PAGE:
I hope these temps stay down there and I can get 2 days off work, I am running out of time.
Woods Walker wrote:Time is running out so anyone on the fence better get a move on. I will be tossing in a used Mora TopQ stainless knife into the prize pool. Like most of my stuff it hasn't been sitting in the closet so has some wear however will be shipped very very sharp to the winner.
Woods Walker wrote:
Cold and wind are a bad combo and waving trees over head sucks. I might have put the green bag under your hammock inside the undercover/open cell pad and use the MSS back bag and bivy as a quilt with jacket on top. Funny you should mention hearing something in the dark. During my second trip around 3am my buddy started to whisper loudly that someone was walking around outside. The first thing I asked was why whisper about it? Secondly there was miles of 3 foot powder to cover and a rather toasty -13F going on outside. Basically I told him that most crazy camp staking killer types wouldn’t fair well during the hike in. I believe the foot falls were in fact snow bombs being blown off the Hemlocks. There is no shame in being a bit uneasy at night if conditions are right. It has happened to me in the past. Micro Spikes for the win! I would look into getting a heated shelter and Downmat/closed cell pad combo for colder weather. On a side note I also collect wood nearest to my camp first as it saves energy and time but will often take more than is needed for the night just incase. Great looking gear and trip.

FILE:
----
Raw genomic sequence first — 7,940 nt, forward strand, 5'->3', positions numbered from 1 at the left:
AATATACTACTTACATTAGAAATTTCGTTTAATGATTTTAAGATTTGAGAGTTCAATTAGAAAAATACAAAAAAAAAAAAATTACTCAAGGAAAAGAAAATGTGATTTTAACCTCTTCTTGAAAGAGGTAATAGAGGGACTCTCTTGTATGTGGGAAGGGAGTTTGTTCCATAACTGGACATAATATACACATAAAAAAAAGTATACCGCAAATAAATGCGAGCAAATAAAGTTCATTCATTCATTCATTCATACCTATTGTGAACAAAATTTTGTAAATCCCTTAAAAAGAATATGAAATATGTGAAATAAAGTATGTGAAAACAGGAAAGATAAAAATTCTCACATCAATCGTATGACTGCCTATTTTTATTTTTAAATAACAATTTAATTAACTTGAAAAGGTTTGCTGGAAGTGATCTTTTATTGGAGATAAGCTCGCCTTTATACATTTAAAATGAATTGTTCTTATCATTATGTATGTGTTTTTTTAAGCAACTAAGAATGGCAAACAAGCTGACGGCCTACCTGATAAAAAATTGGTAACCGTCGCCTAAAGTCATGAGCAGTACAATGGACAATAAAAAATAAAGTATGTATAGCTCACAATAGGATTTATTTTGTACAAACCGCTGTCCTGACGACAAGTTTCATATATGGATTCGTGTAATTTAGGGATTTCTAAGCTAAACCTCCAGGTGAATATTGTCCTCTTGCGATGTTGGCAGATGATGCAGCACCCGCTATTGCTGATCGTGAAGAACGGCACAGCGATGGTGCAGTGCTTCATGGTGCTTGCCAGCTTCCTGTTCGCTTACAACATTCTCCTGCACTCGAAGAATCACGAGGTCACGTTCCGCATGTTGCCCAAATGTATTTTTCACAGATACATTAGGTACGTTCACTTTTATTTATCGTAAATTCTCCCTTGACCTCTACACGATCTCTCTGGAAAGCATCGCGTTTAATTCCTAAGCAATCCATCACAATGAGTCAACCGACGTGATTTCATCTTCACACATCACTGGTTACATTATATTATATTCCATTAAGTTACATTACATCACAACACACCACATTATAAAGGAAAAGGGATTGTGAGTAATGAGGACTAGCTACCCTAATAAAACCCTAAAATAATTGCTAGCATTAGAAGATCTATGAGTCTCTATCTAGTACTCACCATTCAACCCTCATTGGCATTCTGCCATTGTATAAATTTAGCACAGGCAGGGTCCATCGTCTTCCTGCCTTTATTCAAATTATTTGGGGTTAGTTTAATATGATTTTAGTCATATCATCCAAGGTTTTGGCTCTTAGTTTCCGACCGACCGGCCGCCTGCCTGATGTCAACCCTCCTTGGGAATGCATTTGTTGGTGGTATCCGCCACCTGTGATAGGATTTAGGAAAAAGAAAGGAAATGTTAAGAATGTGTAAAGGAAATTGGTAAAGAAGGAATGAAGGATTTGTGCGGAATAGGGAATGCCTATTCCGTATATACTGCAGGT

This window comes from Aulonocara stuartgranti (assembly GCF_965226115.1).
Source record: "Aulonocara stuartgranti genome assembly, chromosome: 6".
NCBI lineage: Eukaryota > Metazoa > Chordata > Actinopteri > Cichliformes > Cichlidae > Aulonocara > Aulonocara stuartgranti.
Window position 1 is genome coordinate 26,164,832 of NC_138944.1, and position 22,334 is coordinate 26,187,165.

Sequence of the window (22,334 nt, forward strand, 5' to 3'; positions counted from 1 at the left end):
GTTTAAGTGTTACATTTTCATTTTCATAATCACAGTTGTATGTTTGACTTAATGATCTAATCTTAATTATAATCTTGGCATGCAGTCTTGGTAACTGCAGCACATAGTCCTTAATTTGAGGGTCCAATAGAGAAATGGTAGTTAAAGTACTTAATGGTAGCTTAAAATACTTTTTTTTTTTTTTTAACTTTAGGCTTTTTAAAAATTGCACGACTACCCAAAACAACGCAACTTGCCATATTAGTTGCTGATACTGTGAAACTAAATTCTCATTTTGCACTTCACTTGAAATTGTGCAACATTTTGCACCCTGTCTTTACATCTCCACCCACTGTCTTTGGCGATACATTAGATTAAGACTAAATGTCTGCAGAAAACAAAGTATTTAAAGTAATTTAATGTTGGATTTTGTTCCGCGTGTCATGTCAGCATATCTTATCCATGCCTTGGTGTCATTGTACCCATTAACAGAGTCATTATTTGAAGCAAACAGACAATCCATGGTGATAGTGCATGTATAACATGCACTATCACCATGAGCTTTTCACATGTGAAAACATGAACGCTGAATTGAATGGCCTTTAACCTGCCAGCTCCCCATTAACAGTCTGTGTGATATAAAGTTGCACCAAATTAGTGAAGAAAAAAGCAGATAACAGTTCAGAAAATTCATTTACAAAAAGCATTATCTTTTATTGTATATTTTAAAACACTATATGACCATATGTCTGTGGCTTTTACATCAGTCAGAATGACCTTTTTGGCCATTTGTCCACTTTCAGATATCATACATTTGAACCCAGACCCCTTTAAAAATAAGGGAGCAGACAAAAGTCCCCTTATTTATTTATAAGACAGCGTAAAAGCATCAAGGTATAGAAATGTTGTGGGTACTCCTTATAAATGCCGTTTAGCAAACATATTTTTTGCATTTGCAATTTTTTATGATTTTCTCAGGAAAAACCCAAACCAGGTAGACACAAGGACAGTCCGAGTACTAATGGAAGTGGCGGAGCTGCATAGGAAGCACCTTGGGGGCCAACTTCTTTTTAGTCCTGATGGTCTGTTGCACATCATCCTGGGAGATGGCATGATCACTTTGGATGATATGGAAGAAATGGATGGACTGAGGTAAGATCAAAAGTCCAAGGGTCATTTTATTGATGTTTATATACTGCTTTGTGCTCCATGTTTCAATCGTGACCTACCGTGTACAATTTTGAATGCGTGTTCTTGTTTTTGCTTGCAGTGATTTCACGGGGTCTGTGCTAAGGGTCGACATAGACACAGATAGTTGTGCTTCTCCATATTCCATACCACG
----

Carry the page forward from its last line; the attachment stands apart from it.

I thought those retaining loops were the coolest thing when I figured out why they were on my winter gloves, but I'm not sure I've fully learned their mysteries. When I pull off my gloves, I want to leave them hanging on the loops around my wrist and more or less ignore them. Unfortunately, they're long enough that when I lean or squat down to work on part of a mock shelter or take a closeup photo of the snow, they hang low enough to hit the ground and still fill with snow. As a result, I tend to get in the habit of ignoring the loops or repeatedly loosening and tightening them as I put on/take off my gloves and transfer them to my pocket or even purposefully set them (fingers down) in the snow. Is there a better way?aa1pr wrote:Another thing that bothers me and I see a lot of this is the loops on gloves. People either cut them off or… one should have them secured around your wrist so you can remove your glove without letting the glove hit the ground and fill with snow.